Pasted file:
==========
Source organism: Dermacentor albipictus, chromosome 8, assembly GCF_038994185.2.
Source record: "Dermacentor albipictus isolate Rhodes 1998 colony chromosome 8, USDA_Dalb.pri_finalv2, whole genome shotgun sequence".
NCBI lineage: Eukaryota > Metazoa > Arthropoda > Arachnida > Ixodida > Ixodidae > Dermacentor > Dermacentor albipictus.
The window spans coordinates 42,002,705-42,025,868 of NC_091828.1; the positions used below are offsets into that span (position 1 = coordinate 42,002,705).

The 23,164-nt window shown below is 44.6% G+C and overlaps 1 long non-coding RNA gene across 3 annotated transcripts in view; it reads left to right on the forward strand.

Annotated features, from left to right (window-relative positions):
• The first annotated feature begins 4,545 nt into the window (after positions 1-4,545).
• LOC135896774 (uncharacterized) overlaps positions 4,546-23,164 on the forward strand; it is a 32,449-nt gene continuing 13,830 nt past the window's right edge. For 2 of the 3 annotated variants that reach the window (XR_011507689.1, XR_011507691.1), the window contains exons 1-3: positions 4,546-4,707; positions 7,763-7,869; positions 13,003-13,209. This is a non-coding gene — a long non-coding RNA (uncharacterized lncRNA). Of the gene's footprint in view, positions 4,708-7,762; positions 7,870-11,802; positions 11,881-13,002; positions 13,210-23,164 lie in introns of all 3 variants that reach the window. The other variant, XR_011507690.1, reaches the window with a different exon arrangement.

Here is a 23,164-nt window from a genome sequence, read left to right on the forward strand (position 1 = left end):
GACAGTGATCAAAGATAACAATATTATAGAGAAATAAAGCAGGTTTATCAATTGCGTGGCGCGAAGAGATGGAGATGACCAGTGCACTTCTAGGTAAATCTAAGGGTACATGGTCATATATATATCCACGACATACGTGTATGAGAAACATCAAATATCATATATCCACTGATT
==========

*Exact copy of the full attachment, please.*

Source organism: Dermacentor albipictus, chromosome 8, assembly GCF_038994185.2.
Source record: "Dermacentor albipictus isolate Rhodes 1998 colony chromosome 8, USDA_Dalb.pri_finalv2, whole genome shotgun sequence".
NCBI lineage: Eukaryota > Metazoa > Arthropoda > Arachnida > Ixodida > Ixodidae > Dermacentor > Dermacentor albipictus.
The window spans coordinates 42,002,705-42,025,868 of NC_091828.1; the positions used below are offsets into that span (position 1 = coordinate 42,002,705).

The 23,164-nt window shown below is 44.6% G+C and overlaps 1 long non-coding RNA gene across 3 annotated transcripts in view; it reads left to right on the forward strand.

Annotated features, from left to right (window-relative positions):
• The first annotated feature begins 4,545 nt into the window (after positions 1-4,545).
• LOC135896774 (uncharacterized) overlaps positions 4,546-23,164 on the forward strand; it is a 32,449-nt gene continuing 13,830 nt past the window's right edge. For 2 of the 3 annotated variants that reach the window (XR_011507689.1, XR_011507691.1), the window contains exons 1-3: positions 4,546-4,707; positions 7,763-7,869; positions 13,003-13,209. This is a non-coding gene — a long non-coding RNA (uncharacterized lncRNA). Of the gene's footprint in view, positions 4,708-7,762; positions 7,870-11,802; positions 11,881-13,002; positions 13,210-23,164 lie in introns of all 3 variants that reach the window. The other variant, XR_011507690.1, reaches the window with a different exon arrangement.

Here is a 23,164-nt window from a genome sequence, read left to right on the forward strand (position 1 = left end):
GACAGTGATCAAAGATAACAATATTATAGAGAAATAAAGCAGGTTTATCAATTGCGTGGCGCGAAGAGATGGAGATGACCAGTGCACTTCTAGGTAAATCTAAGGGTACATGGTCATATATATATCCACGACATACGTGTATGAGAAACATCAAATATCATATATCCACTGATT